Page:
HEARING BUT NOT LISTENING
By Bill Southworth
the communication process there are two essential parts to effective
communication: speaking and listening. We seem to focus primarily on
the speaking part, that is, effective delivery of a thought, opinion,
or position on an issue. I see the continued popularity of Toast Masters
and presentation skills workshops among so many of my clients. On the
other hand, listening, as in listening to understand, is the part of
effective communication that receives much less emphasis and yet is the
and future articles will explores some of the bad listening habits
that are barriers to good communication, as well as
good listening habits.
It's important to understand first what's not working with your listening
habit(s) before moving on to change those habits. I think each reader
will be able to identify with at least one of these habits. When you
recognize a habit you will probably have some clues about your part
in ineffective communication. These clues will significantly contribute
to better relationships at home, at work, in your communities, and
is a wide variety of ineffective listening habits that people develop
over the years, often based upon how they have been
early childhood up to the present time. I put listening in quotes
simply because true listening is often not happening. There may be
mechanical process of just hearing words, and it appears that some
form of communication
is taking place. But true listening in which the speaker feels understood
is not happening.
a March 27th column in The Cortez Journal I mentioned that we have
a tendency to exclude people on the basis of
us). These differences may be based on race, gender, age, ethnic
group, nationality, religious belief, political ideology, income
This exclusionary behavior shows up quite clearly in how we listen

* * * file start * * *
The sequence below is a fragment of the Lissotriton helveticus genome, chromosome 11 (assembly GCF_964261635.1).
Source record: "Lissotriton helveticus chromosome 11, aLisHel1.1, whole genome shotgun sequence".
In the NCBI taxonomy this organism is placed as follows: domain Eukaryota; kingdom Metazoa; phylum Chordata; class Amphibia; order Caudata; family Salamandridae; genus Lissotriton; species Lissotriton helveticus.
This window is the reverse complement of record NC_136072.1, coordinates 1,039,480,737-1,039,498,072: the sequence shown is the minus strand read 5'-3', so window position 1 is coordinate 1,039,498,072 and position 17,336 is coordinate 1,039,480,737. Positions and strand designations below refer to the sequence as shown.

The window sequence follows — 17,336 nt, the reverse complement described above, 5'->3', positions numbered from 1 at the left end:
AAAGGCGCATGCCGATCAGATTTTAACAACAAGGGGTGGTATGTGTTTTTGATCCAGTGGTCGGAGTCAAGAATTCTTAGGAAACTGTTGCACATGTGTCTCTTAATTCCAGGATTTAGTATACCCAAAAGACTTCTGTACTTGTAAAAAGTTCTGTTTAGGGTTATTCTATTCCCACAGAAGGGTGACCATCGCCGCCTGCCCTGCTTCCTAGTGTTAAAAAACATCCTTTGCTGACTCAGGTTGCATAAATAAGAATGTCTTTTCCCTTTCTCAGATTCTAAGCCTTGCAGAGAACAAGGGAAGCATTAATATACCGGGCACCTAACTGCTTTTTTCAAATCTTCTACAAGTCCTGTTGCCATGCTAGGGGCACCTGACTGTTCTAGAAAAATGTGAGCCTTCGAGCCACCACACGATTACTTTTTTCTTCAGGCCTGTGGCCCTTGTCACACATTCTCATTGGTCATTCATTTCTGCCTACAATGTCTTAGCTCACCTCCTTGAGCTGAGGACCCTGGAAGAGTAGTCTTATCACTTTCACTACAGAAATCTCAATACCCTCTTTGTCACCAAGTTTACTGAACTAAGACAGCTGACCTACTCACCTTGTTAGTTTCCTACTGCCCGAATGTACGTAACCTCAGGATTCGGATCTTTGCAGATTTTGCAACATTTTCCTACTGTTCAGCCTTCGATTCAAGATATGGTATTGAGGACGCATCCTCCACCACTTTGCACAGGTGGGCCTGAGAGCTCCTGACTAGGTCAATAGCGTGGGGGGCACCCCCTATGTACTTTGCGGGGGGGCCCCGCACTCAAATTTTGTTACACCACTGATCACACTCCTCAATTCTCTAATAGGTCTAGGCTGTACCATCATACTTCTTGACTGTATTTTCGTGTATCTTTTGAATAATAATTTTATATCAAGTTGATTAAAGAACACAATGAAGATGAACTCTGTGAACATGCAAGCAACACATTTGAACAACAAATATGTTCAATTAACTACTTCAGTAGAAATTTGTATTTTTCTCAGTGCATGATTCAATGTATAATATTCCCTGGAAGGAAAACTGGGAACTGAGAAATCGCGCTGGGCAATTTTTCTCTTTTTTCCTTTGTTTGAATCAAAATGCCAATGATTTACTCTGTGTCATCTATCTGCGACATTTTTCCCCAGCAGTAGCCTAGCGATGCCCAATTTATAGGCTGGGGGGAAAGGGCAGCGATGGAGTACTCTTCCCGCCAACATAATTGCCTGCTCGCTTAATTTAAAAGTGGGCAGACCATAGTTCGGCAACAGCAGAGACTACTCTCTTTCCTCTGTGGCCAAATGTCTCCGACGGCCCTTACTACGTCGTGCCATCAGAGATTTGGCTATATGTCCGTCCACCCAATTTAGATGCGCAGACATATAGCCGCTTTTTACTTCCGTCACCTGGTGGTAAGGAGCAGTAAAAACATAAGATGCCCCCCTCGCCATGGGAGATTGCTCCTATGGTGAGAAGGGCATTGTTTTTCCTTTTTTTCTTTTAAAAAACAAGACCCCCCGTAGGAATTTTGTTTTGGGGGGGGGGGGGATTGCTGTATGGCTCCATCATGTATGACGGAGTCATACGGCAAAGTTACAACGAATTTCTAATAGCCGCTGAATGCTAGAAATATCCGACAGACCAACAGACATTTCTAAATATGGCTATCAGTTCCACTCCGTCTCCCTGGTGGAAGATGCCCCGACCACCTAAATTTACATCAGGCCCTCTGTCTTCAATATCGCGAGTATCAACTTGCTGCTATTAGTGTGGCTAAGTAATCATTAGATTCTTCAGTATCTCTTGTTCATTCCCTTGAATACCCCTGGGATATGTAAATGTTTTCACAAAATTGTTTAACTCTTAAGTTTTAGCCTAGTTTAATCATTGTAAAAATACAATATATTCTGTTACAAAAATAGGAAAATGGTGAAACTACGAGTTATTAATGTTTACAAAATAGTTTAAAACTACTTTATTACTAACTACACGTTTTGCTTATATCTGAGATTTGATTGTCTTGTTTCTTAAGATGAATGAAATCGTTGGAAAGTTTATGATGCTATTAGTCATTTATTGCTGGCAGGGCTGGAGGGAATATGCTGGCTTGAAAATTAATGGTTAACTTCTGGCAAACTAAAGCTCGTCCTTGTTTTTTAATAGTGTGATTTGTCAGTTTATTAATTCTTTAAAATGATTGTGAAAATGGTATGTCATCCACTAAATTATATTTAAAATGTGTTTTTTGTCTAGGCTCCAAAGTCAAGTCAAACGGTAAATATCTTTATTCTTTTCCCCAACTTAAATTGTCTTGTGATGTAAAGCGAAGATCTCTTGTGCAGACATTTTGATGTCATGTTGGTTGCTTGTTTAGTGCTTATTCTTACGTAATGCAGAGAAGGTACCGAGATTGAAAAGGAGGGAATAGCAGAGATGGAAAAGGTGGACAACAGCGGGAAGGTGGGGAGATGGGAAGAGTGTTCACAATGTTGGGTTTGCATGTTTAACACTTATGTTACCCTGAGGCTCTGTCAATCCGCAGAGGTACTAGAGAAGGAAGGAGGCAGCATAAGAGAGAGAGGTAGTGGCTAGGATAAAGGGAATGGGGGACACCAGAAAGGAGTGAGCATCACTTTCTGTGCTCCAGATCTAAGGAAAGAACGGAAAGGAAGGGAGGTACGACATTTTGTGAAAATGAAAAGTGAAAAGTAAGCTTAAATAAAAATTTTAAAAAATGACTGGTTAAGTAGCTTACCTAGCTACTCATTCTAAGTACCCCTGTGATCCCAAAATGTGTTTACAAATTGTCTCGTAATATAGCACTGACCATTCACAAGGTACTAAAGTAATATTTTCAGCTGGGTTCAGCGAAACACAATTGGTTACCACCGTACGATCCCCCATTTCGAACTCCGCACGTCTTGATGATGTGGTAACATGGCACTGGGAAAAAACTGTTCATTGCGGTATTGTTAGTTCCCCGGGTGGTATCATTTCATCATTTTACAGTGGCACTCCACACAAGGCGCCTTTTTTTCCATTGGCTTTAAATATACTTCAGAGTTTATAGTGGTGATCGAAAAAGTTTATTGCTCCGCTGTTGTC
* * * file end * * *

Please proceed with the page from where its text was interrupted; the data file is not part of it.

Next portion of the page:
to the people we exclude. In some instances we refuse to listen
by simply avoiding them and any contact with their written or spoken
views. We don't want to hear their point of view, let alone try
to understand it. We've already made up our minds about them and decided
them. In this case no communication takes place and therefore there
is no understanding. It's our right to avoid people and opinions
agree with, but I believe that leaves us in a weaker position as
family, community and nation. For example, think of all the times
avoided eye contact or discussing a difficult topic with a family
member or neighbor.
other situations when we can't avoid contact with people we'd rather
exclude, we may listen in a variety of ways.
the Mindset Approach in which we have already decided what we
are going to say, we know we won't agree and nothing they say
will change our minds about their opinions or about them as people.
we use The-Best-Defense-is-a-Good-Offense Approach in which we launch
into stating our position on an issue before the other
ready to express their position. We want the advantage of the
high ground so
we dominate the time and don't care about equal time or a level
playing field for others to express their ideas.
we try the Reload Approach in which we listen just carefully enough
out what to reload to make our own points
during a counterattack
on the other's views. The moment there is some slight break
in the action we jump back in to keep pushing our point.
as a strategy
for a debate or a courtroom, but not well for effective communication.
Like the other approaches, it undermines effective listening
and therefore effective communication.
you use these non-listening tactics?
Do you know others who use them?
How are your communications?
photo: Sarah Renard